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Reviews of One Frenchman, Four Revolutions: General Ferrand and the Peoples of the Caribbean

One Frenchman, Four Revolutions tells of a man who lived extraordinarily in extraordinary times, an excellent addition to any historical biography collection.” — The Midwest Book Review

“In One Frenchman, Four Revolutions, Fernando Picó uses Ferrand’s career and governance in Santo Domingo as a lens through which to better understand a dynamic late eighteenth- and early nineteenth-century Caribbean and Atlantic world of slave revolution, political upheaval, and re-enslavement. This pioneering work provides an important overview of a remarkably understudied episode in Caribbean history and also proposes several promising avenues for future research. It is written in an engaging style and draws upon a rich source base to offer important new insights.

“In the opening chapter, Picó offers a concise and useful analysis of the importance of the Caribbean in eighteenth-century Atlantic geopolitics. The next chapter details the advent and course of the great slave revolution in Saint-Domingue during 1789–1804. In this informative account, Picó persuasively summarizes one of the most complex episodes in world history in a manner that will appeal to both specialists and students … The Ferrand regime indeed continually engaged in conflicts with the nation on its western border, and Picó’s discussion of Ferrand’s 1805 battles against the forces of Jean-Jacques Dessalines is especially convincingly argued and well-documented. In this chapter, Picó skillfully explains the military policies of the Ferrand regime within the contexts of the collapse of French rule and slavery in Haiti and the shifting geopolitics of the broader Caribbean and Atlantic. He does an admirable job of conveying that the Ferrand regime cannot be properly understood without reference to these contexts.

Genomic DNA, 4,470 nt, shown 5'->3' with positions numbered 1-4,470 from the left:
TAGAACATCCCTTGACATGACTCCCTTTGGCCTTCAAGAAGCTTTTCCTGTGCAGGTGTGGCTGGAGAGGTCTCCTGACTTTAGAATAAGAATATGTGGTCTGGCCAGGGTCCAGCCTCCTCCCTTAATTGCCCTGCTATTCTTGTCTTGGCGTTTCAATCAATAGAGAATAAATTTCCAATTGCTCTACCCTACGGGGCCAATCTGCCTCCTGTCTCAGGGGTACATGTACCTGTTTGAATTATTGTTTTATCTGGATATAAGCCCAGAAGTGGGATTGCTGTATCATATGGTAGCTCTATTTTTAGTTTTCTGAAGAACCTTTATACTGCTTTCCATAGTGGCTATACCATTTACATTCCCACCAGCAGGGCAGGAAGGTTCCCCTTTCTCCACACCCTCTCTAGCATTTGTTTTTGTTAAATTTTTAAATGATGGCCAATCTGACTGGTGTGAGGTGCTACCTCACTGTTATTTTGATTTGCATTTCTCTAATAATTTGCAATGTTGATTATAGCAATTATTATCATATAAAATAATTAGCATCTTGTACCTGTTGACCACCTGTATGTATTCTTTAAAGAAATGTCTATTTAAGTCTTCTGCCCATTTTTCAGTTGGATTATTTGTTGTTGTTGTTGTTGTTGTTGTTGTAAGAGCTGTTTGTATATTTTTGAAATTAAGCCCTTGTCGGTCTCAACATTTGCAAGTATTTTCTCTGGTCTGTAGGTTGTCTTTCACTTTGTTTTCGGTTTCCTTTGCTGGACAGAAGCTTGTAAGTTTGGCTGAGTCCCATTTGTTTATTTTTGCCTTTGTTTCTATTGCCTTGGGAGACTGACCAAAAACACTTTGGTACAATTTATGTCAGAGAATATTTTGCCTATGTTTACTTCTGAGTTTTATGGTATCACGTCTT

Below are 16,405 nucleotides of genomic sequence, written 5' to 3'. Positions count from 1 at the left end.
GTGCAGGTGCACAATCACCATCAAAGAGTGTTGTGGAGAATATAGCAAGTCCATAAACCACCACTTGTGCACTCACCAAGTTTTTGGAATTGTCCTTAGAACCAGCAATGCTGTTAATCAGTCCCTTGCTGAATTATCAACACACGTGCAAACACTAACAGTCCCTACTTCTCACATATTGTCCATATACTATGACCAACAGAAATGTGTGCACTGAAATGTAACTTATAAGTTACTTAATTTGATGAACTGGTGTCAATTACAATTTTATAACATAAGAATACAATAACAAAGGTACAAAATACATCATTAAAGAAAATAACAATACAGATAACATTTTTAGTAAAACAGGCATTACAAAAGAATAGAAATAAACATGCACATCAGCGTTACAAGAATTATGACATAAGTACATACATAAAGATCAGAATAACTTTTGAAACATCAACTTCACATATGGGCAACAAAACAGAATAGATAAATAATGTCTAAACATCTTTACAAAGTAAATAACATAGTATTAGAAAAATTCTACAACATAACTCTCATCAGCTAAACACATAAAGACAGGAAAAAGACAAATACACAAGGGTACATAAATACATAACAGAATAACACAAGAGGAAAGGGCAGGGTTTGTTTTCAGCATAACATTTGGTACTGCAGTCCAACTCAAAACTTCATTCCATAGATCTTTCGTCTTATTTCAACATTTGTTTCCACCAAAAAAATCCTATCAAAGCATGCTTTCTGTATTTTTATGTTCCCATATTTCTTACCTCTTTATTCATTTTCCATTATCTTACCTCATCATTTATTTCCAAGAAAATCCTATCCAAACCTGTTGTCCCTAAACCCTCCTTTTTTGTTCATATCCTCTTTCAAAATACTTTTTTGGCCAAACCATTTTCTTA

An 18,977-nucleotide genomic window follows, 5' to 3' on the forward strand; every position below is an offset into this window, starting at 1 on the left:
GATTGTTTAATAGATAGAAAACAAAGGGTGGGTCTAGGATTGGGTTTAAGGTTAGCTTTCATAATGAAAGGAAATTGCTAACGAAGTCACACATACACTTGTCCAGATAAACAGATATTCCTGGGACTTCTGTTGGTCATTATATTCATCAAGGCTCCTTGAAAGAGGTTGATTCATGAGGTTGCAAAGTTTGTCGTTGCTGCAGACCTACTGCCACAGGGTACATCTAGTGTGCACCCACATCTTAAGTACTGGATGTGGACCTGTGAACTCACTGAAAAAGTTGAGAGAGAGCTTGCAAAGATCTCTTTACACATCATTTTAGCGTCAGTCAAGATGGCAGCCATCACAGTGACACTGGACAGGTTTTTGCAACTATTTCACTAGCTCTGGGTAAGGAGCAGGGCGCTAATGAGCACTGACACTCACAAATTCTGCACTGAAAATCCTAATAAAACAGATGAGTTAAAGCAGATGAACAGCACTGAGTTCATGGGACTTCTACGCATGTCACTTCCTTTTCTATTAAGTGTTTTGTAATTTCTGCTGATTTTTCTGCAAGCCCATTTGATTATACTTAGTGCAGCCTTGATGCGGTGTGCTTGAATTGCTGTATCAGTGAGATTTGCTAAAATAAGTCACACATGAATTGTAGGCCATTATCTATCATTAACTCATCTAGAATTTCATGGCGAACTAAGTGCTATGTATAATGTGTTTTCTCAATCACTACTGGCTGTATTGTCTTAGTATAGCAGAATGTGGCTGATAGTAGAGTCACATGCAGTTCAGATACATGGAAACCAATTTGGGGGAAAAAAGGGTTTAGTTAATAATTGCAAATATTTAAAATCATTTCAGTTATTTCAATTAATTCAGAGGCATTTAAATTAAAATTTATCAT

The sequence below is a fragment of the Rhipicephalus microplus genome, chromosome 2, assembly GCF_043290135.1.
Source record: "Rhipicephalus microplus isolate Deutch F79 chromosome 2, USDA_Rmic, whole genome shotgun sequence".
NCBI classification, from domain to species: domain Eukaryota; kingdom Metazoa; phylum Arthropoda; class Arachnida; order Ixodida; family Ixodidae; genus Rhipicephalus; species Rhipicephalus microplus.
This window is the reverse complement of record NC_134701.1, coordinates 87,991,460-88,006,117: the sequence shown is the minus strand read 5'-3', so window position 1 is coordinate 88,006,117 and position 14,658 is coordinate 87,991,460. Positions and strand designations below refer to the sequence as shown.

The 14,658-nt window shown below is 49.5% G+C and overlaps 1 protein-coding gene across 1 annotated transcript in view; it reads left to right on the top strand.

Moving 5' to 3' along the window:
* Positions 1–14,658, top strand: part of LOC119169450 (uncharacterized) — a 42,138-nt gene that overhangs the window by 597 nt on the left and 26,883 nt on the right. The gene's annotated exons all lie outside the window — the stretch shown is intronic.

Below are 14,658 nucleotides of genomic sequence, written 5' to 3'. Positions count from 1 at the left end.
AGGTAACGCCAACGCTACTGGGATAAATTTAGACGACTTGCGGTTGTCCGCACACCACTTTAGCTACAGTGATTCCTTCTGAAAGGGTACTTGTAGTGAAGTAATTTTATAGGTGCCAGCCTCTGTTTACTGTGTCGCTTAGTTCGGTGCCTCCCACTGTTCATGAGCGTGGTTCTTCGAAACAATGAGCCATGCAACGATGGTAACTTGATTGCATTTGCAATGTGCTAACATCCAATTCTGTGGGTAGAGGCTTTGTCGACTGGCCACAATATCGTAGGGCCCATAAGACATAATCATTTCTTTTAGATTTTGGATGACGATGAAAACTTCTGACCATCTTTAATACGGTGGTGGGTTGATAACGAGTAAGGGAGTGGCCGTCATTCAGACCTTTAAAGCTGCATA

“Chapters 5 and 6, which detail the fall of the Ferrand regime in 1808–1809, constitute the book’s strongest section. Picó situates the expulsion of the French from Santo Domingo within the broader contexts of the Peninsular War, the Franco-British rivalry, and Haiti’s internal conflict. The quoted excerpts usefully convey a sense of different parties’ perspectives on the conflict, while the trans-imperial analysis complements the scholarship of Ada Ferrer, Matt Childs, David Geggus, and others who have closely examined the effects of the Haitian Revolution on colonialism and slavery elsewhere in the hemisphere, including in the Spanish American independence wars. These chapters should inspire research that further examines the interrelationships between the French and Spanish imperial crises of the Haitian Revolutionary era and the significance of the Ferrand episode for independence movements elsewhere in Latin America. This informative volume could be usefully assigned to undergraduates in a Caribbean or Latin American history course, and as a reference it deserves a spot on the bookshelves of historians of the Caribbean…the book represents a valuable contribution to the literature on Dominican, Haitian, and Caribbean history and should serve to foment further scholarship on a vital chapter in these histories.” — Graham Nessler, New West Indian Guide